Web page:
Assessing the environmental performance of English arable and livestock holdings using data from the Farm Accountancy Data Network (FADN)
Westbury, D. B., Park, J., Mauchline, A. L., Crane, R. T. and Mortimer, S. R. (2011) Assessing the environmental performance of English arable and livestock holdings using data from the Farm Accountancy Data Network (FADN). Journal of Environmental Management, 92 (3). pp. 902-909. ISSN 0301-4797
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To link to this item DOI: 10.1016/j.jenvman.2010.10.051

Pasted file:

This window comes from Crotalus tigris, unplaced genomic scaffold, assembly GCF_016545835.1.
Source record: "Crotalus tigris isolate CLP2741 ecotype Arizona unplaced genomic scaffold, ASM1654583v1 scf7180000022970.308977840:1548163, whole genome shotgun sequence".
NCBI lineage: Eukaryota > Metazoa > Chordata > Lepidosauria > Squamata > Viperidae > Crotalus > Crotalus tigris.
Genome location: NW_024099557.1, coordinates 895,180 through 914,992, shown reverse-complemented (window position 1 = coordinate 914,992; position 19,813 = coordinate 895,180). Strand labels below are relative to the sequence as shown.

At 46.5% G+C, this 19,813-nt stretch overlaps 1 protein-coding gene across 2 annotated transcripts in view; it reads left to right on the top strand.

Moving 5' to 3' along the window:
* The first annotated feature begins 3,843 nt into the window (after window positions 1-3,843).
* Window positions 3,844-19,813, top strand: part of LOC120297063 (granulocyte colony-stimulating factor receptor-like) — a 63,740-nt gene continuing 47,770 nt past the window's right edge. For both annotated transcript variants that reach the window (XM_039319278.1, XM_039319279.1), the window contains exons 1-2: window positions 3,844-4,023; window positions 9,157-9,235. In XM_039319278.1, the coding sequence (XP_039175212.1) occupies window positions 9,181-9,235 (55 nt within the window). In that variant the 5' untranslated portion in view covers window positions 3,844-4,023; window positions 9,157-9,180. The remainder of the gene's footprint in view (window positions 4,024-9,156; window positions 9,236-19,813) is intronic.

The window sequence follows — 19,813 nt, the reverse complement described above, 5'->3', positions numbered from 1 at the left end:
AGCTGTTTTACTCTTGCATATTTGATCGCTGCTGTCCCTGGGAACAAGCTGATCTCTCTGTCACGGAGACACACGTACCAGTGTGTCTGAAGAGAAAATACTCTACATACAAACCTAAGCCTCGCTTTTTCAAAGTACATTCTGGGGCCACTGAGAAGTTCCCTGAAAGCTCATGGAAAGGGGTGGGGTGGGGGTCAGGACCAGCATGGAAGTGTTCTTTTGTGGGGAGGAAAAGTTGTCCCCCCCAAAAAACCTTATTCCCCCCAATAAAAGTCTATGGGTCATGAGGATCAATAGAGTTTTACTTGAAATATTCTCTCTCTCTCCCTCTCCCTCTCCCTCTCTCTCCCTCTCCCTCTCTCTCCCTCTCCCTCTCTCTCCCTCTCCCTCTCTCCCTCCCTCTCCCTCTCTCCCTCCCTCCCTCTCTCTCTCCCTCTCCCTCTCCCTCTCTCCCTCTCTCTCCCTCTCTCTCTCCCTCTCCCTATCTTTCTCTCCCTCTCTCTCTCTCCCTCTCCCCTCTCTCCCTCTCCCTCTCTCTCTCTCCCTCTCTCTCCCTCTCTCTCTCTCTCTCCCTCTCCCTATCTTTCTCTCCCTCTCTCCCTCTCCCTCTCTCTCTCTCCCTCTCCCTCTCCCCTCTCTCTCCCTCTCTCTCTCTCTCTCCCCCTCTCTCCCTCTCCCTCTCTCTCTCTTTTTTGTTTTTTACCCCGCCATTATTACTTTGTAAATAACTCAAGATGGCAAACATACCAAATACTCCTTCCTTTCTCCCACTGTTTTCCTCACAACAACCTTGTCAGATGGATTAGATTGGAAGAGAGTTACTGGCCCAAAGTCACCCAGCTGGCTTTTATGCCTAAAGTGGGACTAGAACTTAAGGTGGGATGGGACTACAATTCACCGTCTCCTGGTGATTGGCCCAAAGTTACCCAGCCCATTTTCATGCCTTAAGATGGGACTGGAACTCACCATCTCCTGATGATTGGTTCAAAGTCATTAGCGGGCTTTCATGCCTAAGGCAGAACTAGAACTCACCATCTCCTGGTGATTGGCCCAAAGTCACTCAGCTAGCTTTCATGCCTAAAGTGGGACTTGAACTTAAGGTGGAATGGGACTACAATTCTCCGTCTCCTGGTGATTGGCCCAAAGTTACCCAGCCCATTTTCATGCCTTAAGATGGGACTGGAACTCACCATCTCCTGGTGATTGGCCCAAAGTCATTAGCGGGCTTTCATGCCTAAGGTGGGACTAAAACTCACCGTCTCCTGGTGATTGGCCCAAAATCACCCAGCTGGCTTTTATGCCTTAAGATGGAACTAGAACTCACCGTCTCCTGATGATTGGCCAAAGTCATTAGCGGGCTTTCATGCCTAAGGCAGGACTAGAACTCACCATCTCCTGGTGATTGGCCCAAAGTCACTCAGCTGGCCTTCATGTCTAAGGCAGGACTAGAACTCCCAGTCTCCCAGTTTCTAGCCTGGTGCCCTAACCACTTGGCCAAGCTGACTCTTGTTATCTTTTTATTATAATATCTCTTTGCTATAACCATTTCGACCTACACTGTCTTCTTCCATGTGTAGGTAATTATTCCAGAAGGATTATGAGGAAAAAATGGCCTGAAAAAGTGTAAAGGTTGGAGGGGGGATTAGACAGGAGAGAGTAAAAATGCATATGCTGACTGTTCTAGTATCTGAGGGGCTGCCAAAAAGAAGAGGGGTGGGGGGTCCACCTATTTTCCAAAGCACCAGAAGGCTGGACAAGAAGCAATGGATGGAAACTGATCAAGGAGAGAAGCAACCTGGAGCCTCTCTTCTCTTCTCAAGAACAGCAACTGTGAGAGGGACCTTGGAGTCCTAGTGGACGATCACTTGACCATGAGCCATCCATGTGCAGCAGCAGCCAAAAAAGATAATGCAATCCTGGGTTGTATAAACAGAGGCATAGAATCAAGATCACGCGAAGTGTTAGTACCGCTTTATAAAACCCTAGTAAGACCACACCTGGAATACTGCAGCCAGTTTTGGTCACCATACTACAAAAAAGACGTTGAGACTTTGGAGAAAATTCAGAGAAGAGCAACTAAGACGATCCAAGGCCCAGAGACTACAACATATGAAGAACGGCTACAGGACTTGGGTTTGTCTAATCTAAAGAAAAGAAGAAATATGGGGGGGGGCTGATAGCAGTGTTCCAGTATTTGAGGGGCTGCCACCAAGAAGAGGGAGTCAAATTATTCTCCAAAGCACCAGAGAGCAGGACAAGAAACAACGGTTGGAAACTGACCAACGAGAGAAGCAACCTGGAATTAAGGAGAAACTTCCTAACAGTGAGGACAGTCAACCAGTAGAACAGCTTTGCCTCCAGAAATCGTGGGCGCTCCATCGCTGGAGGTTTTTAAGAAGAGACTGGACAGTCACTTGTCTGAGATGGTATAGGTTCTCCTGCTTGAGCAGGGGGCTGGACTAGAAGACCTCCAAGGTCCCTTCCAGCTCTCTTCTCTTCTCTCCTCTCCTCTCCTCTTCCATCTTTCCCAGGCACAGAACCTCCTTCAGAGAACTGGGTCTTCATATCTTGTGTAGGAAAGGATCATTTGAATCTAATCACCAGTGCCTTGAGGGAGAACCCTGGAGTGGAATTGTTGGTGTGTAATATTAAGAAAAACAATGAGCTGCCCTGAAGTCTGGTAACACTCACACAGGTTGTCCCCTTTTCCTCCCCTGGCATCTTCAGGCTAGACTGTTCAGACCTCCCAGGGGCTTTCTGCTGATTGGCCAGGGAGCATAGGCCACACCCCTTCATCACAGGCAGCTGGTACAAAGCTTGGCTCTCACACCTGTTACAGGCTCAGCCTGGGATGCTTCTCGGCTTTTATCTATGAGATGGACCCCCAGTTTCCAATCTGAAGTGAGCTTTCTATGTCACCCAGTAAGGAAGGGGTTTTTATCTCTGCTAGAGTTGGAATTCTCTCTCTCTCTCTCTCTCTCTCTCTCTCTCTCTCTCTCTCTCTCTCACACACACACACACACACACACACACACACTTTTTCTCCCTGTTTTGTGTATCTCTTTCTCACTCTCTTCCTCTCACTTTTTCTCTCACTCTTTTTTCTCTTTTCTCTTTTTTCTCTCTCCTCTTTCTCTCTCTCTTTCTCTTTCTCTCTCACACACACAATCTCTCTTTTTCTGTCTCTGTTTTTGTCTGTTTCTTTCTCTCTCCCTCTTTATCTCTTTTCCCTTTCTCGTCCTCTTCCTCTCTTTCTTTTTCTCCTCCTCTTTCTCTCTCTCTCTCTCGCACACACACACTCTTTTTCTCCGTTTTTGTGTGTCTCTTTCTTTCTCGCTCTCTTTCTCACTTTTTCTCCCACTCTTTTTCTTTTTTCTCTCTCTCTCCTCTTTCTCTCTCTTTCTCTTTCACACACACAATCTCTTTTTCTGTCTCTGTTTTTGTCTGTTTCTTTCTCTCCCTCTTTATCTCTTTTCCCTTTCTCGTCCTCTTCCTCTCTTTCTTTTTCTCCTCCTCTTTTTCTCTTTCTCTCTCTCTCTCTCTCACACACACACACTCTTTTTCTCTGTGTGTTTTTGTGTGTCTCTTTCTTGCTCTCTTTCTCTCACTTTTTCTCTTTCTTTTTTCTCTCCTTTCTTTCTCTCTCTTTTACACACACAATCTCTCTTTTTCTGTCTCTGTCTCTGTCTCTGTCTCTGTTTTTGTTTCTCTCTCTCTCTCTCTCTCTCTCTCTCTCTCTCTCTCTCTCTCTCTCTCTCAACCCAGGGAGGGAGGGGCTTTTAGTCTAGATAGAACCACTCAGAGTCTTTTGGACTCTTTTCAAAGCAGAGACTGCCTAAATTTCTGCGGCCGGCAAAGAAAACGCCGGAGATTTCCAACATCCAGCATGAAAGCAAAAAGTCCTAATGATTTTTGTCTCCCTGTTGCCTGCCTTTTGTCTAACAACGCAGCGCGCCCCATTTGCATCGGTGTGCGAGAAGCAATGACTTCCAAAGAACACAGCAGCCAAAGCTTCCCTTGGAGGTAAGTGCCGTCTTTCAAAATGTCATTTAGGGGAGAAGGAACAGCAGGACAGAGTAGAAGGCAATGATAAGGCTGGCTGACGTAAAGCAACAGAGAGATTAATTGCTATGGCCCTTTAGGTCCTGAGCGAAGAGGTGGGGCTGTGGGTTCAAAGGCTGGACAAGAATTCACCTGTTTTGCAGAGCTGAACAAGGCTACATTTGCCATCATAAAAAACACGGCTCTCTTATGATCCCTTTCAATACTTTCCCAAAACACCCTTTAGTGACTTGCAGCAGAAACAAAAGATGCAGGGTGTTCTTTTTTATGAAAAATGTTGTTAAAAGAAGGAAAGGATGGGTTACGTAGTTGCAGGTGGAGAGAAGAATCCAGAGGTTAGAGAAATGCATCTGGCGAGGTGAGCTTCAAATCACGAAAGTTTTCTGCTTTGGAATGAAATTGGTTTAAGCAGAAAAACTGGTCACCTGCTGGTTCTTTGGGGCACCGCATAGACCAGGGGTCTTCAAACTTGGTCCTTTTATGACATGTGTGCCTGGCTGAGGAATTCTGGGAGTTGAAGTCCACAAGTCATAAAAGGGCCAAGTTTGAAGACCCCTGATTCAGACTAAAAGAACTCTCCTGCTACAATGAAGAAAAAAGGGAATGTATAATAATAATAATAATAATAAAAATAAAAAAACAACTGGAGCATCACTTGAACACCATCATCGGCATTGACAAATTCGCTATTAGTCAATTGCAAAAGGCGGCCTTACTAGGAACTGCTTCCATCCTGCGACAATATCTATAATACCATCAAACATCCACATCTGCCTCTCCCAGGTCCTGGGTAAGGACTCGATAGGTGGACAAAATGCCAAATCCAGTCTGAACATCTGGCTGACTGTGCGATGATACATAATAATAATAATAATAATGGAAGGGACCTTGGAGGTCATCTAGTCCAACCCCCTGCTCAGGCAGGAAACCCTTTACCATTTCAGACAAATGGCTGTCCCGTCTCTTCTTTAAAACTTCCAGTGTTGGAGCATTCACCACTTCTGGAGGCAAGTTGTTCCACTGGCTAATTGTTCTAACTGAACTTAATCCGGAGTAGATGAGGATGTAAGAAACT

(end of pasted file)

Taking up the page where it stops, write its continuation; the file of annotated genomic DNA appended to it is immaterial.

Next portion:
Agri-environment schemes (AESs) have been implemented across EU member states in an attempt to reconcile agricultural production methods with protection of the environment and maintenance of the countryside. To determine the extent to which such policy objectives are being fulfilled, participating countries are obliged to monitor and evaluate the environmental, agricultural and socio-economic impacts of their AESs. However, few evaluations measure precise environmental outcomes and critically, there are no agreed methodologies to evaluate the benefits of particular agri-environmental measures, or to track the environmental consequences of changing agricultural practices. In response to these issues, the Agri-Environmental Footprint project developed a common methodology for assessing the environmental impact of European AES. The Agri-Environmental Footprint Index (AFI) is a farm-level, adaptable methodology that aggregates measurements of agri-environmental indicators based on Multi-Criteria Analysis (MCA) techniques. The method was developed specifically to allow assessment of differences in the environmental performance of farms according to participation in agri-environment schemes. The AFI methodology is constructed so that high values represent good environmental performance. This paper explores the use of the AFI methodology in combination with Farm Business Survey data collected in England for the Farm Accountancy Data Network (FADN), to test whether its use could be extended for the routine surveillance of environmental performance of farming systems using established data sources. Overall, the aim was to measure the environmental impact of three different types of agriculture (arable, lowland livestock and upland livestock) in England and to identify differences in AFI due to participation in agri-environment schemes. However, because farm size, farmer age, level of education and region are also likely to influence the environmental performance of a holding, these factors were also considered. Application of the methodology revealed that only arable holdings participating in agri-environment schemes had a greater environmental performance, although responses differed between regions. Of the other explanatory variables explored, the key factors determining the environmental performance for lowland livestock holdings were farm size, farmer age and level of education. In contrast, the AFI value of upland livestock holdings differed only between regions. The paper demonstrates that the AFI methodology can be used readily with English FADN data and therefore has the potential to be applied more widely to similar data sources routinely collected across the EU-27 in a standardised manner.